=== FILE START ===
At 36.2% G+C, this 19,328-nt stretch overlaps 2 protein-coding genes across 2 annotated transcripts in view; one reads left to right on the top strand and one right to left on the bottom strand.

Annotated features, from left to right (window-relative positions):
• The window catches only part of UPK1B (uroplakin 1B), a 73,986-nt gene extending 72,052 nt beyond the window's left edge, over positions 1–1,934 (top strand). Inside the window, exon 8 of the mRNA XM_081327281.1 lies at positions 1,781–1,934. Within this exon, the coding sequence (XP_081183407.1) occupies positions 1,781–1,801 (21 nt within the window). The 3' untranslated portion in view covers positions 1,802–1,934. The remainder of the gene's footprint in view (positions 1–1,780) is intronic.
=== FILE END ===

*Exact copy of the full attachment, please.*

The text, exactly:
At 36.2% G+C, this 19,328-nt stretch overlaps 2 protein-coding genes across 2 annotated transcripts in view; one reads left to right on the top strand and one right to left on the bottom strand.

Annotated features, from left to right (window-relative positions):
• The window catches only part of UPK1B (uroplakin 1B), a 73,986-nt gene extending 72,052 nt beyond the window's left edge, over positions 1–1,934 (top strand). Inside the window, exon 8 of the mRNA XM_081327281.1 lies at positions 1,781–1,934. Within this exon, the coding sequence (XP_081183407.1) occupies positions 1,781–1,801 (21 nt within the window). The 3' untranslated portion in view covers positions 1,802–1,934. The remainder of the gene's footprint in view (positions 1–1,780) is intronic.